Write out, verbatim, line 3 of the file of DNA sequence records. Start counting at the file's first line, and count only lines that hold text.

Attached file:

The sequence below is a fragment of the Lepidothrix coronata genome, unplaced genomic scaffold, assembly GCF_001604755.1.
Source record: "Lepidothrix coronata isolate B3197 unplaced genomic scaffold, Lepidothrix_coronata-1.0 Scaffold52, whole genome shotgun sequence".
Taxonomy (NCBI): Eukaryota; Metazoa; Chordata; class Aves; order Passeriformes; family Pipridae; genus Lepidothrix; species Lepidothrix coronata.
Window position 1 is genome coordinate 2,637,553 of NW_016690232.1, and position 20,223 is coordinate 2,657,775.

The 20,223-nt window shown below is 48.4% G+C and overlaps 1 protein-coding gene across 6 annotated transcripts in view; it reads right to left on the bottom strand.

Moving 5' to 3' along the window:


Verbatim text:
Taxonomy (NCBI): Eukaryota; Metazoa; Chordata; class Aves; order Passeriformes; family Pipridae; genus Lepidothrix; species Lepidothrix coronata.